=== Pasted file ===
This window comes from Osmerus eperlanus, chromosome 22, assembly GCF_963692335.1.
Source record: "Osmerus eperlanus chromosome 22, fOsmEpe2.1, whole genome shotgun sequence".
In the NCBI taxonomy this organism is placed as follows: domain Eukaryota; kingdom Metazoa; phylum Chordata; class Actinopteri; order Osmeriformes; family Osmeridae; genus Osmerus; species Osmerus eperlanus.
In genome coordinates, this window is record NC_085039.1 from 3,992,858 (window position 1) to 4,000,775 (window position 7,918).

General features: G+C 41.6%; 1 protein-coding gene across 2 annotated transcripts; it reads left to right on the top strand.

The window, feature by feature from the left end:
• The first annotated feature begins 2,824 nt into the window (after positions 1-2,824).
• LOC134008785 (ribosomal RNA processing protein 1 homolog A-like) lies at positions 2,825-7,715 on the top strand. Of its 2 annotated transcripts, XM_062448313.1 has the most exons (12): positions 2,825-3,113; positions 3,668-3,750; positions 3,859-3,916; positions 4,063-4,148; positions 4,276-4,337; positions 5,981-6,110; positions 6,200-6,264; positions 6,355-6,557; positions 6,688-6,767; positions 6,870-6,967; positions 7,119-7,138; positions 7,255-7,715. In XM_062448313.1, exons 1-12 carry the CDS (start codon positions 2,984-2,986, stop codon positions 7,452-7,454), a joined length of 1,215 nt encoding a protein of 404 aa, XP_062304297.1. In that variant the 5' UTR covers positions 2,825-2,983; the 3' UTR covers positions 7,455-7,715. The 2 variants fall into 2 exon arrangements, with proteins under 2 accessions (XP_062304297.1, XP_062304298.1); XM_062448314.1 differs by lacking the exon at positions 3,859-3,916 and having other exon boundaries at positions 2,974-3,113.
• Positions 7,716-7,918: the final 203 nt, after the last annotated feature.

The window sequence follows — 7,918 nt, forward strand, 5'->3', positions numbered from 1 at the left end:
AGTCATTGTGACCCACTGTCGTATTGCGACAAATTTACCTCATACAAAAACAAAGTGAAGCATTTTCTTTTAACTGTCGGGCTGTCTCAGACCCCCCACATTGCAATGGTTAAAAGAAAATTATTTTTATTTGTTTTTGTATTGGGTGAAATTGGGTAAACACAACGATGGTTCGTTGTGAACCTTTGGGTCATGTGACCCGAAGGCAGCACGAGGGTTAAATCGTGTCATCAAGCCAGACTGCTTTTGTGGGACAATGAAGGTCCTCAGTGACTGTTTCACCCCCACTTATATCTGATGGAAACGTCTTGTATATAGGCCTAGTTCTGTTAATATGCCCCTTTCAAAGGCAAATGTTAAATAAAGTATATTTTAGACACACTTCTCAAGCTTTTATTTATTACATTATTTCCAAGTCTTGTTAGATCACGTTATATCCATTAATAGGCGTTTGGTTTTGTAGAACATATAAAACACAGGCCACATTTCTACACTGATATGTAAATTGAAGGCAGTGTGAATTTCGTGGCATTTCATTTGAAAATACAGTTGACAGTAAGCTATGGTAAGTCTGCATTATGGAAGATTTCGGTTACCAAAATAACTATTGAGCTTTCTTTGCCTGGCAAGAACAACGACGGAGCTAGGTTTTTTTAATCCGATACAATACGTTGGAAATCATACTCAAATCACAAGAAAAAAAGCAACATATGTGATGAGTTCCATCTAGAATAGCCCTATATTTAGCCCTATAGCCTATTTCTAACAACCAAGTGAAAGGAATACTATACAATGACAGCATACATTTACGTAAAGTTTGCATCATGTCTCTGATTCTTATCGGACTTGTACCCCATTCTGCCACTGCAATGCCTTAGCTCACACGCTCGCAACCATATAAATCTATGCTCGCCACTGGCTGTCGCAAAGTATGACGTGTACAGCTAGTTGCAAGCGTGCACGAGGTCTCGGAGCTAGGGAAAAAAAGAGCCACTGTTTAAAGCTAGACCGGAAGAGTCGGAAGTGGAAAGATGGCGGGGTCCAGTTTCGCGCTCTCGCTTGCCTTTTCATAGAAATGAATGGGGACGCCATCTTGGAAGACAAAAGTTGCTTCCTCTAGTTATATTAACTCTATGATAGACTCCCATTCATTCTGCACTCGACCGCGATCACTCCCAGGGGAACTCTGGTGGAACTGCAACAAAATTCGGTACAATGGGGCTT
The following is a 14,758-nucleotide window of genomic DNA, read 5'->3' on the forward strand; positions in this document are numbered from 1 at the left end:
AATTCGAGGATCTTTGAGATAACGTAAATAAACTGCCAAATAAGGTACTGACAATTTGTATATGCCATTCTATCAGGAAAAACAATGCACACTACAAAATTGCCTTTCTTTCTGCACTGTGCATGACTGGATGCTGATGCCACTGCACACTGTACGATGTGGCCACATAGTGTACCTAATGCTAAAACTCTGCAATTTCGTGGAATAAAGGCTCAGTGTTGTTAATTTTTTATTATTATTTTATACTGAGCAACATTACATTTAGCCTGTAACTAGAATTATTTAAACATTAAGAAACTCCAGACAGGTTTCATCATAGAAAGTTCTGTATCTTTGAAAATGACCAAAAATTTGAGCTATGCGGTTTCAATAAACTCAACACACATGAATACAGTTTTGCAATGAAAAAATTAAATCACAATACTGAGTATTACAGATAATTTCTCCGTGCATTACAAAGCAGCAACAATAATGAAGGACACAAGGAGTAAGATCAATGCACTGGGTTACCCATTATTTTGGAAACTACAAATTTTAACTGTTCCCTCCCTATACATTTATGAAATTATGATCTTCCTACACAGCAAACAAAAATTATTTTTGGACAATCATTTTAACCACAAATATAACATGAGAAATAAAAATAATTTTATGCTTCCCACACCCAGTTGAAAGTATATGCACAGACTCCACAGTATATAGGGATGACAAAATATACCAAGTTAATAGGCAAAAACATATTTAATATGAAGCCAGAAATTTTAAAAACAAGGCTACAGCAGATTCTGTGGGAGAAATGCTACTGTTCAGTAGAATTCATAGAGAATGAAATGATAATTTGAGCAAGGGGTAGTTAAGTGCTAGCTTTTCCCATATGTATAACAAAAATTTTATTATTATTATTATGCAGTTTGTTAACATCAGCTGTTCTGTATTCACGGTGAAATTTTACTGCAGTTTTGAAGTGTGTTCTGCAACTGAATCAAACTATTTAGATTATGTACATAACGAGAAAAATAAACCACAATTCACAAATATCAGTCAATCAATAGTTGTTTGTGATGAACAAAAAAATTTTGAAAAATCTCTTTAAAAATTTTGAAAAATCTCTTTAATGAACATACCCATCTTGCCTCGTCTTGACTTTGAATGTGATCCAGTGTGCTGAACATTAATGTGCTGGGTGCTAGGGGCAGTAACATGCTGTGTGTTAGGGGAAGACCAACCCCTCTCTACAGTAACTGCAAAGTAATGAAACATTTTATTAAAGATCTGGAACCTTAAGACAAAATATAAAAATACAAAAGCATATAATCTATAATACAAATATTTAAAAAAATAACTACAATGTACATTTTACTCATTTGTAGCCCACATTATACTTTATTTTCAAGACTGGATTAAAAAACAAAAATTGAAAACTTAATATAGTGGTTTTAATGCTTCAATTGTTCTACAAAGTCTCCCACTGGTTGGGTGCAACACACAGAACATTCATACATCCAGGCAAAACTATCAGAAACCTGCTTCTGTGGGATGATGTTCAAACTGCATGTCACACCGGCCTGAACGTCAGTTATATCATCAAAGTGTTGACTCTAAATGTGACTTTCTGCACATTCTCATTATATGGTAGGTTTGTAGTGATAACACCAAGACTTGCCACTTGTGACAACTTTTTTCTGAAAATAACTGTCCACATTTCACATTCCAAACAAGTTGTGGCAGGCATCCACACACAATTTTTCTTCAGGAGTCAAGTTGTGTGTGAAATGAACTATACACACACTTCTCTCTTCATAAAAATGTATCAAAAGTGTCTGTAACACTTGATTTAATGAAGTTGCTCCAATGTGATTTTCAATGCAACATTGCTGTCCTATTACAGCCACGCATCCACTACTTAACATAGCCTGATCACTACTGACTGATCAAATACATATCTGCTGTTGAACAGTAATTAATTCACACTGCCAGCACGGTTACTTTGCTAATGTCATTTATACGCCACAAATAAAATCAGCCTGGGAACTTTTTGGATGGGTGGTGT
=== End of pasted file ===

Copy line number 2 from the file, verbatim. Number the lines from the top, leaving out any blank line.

Source record: "Osmerus eperlanus chromosome 22, fOsmEpe2.1, whole genome shotgun sequence".